The Chinese food scandal continues to multiply. There is now little doubt that Chinese food imports have entered the United States food supply in widespread and unexpected ways.
For instance, a former FDA official, William Hubbard, was quoted in the New York Times as saying that most of the candy in supermarket aisles is “likely made with at least one ingredient that originated” in China.
Even organic products are not immune from Chinese ingredients. According to the Organic Consumers Association, Dean Foods, maker of the popular “organic” Silk soymilk, uses Chinese soybeans in their soymilk. With soybeans being such a ubiquitous crop in the United States, who would’ve ever thunk it? I know I didn’t!
As this blog has discussed in previous posts, the American public is in blissful ignorance of how widespread Chinese ingredients are in their food supply. This is because of a little-known loophole in the food labeling laws that does not require country of origin for food ingredients if the product has been processed and has undergone substantial transformation.
Even if Chinese food ingredients have not been tainted outright with poisonous chemicals such as melamine, formaldehyde, etc., the Wall Street Journal has reported a new threat from Chinese food ingredients—namely heavy metals, such as cadmium, mercury and lead contamination.
According to the Journal there is much Chinese farmland in the vicinity of factory smokestacks or mining operations. This farmland has been contaminated by heavy metals that can cause a “sweeping range of health problems from brain damage to cancer.”
This contamination is not just mere conjecture; according to the Journal, some Chinese have recently been poisoned with contaminated rice that “contained 20 times permitted levels of cadmium.” Vegetable crops have been poisoned too.
According to the Journal, heavy use of fertilizers, contaminated with metals and other toxins, is widespread. Despite all of this, in the United States, the FDA does no routine testing of food imports for metals. Given this, we have no way to know how widespread the problem is.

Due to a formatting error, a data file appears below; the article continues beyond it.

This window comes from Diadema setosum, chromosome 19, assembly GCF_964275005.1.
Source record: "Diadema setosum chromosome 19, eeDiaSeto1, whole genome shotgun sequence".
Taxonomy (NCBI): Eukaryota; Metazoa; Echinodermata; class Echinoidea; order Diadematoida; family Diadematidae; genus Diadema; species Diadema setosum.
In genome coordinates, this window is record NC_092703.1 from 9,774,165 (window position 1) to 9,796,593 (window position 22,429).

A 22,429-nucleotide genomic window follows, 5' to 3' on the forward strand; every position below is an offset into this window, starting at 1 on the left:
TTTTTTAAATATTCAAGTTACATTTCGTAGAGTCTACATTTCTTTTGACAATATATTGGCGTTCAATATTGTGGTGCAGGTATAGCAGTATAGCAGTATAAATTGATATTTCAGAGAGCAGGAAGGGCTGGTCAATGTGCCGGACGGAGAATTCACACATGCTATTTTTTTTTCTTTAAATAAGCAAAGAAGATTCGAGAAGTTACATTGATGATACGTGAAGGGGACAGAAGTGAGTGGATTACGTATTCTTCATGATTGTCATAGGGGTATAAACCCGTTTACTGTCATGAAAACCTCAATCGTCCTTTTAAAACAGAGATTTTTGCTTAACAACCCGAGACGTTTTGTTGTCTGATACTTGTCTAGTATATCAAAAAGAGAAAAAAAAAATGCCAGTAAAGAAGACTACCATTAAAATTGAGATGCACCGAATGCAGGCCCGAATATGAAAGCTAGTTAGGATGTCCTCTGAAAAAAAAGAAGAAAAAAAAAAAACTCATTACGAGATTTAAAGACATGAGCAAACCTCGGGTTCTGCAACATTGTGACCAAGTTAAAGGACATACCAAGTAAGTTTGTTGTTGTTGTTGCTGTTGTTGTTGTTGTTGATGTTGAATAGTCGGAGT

Richard Maybury has summarized the basic laws that allow civilizations to progress. One of these laws is: “Do all that you have agreed to do.”
Food manufactures that take advantage of the loophole in the food labeling requirements and use potentially contaminated ingredients are not doing all that they have agreed to do.
Why? If a consumer buys a product in the supermarket there is an implicit understanding that the product is not contaminated in any way with tainted ingredients or heavy metals.
Let’s leave aside the economics of how regulatory agencies are frequently “captured” by the industries that they are supposed to regulate. Instead, let us focus on the dubious ethics of many food manufacturers who are taking advantage of this loophole in the law.
By not doing all that they have agreed to do—that is, delivering a food product free from contamination–they are undermining the market system. The consumer suffers twice. The first effect is being exposed, unwittingly, to contaminated food. The second effect is more systemic. When consumers can no longer trust the word of the companies that they are buying from, commerce and the economy begin to slow. In that way, we all suffer.